One of the biggest challenges for retailers is the price associated with inventory. Merchandise can sometimes be overstocked or languish on the retailer’s shelves for weeks without a single sale being made. This is when the stock investment becomes a financial loss, and the retailer must do something about it.
However, there is an alternative available to the retailer to minimize the risk of financial loss: consignment. Consignment is an arrangement in which goods are left in possession of a third-party authorized to sell them. The products or items in question are called consignment inventory.
A consignment inventory works similarly to how a traditional retail business operates. But instead of the retailer buying the stock from a supplier and then selling the stock at a price they choose, the retailer sells the stock at a higher price and pays the supplier a portion of the profits.
In this way, the retailer sells the products without fear that they will deteriorate or be rendered ineffective by a competitor. After all, they didn’t have to invest capital in purchasing the products. However, holding even consigned stock is not without costs. Read on to learn about best practices for managing consignment inventory and what is a consignment contract.
Table of contents
- What is consignment inventory?
- Consignment inventory vs. vendor-managed inventory
- Pros and cons of consignment inventory for consignees (retailers)
- Pros and cons of consignment inventory for consignors (suppliers)
- Consignment inventory agreement
- Consignment inventory management best practices
- Consignment inventory FAQs
Simply put, consignment inventory is stock on-hand with the retailer, also called consignee, but still owned by the supplier or consignor. Consignment inventory is held in warehouses solely for inventory owned by the supplier and intended to be sold by the retailer.
Let’s say a company has just launched a new line of beauty care products. You may strike a consignment partnership with this company/supplier as a retailer to build more exposure of the products to your customers.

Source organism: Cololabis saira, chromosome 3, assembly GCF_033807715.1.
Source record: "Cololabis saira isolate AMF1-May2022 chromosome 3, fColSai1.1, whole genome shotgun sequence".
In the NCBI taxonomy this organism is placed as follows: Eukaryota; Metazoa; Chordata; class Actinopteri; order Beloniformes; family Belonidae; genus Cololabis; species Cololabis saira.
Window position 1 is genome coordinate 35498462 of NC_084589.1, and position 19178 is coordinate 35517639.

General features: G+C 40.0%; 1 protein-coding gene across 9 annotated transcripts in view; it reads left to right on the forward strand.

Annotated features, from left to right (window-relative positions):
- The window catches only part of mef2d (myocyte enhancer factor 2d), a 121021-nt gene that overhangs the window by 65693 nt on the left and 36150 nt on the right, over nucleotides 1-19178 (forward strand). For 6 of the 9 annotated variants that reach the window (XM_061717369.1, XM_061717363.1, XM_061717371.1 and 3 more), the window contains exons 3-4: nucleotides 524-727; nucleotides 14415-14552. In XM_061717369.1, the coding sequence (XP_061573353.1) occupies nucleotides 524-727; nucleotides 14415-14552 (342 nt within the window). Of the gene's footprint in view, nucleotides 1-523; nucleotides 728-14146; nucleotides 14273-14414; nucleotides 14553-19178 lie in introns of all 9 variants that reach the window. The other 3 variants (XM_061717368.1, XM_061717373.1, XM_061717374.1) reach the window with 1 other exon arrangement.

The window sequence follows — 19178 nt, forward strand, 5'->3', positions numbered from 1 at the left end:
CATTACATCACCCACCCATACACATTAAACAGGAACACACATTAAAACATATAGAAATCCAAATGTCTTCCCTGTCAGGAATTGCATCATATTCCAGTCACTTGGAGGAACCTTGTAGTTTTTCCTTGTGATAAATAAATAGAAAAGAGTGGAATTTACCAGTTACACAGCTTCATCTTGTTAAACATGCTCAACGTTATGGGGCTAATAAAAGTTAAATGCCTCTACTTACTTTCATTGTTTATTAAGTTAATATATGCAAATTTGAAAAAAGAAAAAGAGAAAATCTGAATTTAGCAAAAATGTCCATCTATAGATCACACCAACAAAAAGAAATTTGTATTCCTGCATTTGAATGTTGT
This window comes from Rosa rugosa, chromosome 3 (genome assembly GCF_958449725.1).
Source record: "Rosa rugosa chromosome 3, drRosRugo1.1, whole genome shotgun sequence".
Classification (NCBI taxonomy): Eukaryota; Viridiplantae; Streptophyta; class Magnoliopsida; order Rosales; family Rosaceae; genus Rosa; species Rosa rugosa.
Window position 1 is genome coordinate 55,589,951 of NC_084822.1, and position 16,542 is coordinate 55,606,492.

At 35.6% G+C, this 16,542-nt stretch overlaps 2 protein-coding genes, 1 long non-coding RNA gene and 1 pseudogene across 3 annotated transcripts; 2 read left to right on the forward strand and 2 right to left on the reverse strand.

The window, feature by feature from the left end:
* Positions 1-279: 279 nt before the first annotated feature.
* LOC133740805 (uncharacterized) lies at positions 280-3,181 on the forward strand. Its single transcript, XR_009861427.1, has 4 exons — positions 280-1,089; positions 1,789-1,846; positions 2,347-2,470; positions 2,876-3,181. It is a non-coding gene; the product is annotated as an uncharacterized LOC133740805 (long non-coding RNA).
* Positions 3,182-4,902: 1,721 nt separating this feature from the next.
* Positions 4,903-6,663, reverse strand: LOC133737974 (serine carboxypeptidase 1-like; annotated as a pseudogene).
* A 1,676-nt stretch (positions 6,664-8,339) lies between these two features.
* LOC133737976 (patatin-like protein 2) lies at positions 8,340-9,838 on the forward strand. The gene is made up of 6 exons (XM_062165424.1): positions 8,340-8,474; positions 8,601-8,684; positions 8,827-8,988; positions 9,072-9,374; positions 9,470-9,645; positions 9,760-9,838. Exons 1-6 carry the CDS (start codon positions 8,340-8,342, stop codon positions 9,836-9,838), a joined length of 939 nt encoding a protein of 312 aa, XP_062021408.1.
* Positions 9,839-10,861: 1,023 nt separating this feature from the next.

In other words, you will take the company’s beauty care products to sell in your store. Once in your store, you will increase the price of the items by 25- 40% a suggested cost from the consignor. This extra margin is the profit you will make on each sale. If the products do not sell as expected, you must return the products to the company after a certain period agreed upon with the supplier. Depending on the terms of the contract, the shipping costs of the products can be charged to the retailer or shared by both parties.
Vendor-managed inventory (VMI) and consignment inventory are two closely related terms, but they have differences. With VMI, the supplier manages and controls the inventory, determines how much stock the customer needs, and ensures that the supplier has the required items when its stock is depleted. With consignment inventory, however, the retailer remains responsible for maintaining an appropriate inventory level for their business.
Pros of consignment stock for consignees
Consignees are retailers or companies that take on the responsibility of selling inventory on consignment on behalf of a manufacturer or supplier. This means that individuals, corporations, and businesses can be consignees. The consignment inventory model can benefit them in several ways:
- Broader selection of products
In taking consignment stock, a retailer typically requests the product in bulk and places it in their store. This allows the retailer to choose from a wide variety of consignment products from their suppliers and select them based on their customer base, location, and market.
- Minimal financial risk
The main benefit of consignment inventory is that it reduces the financial risk for retailers. Since retailers don’t have to pay for products until they are sold, they don’t have to worry about tying up or losing capital on inventory costs. Plus, you don’t have to worry about disposing of excess inventory. If the retailer does not sell any products, they can return them to the supplier.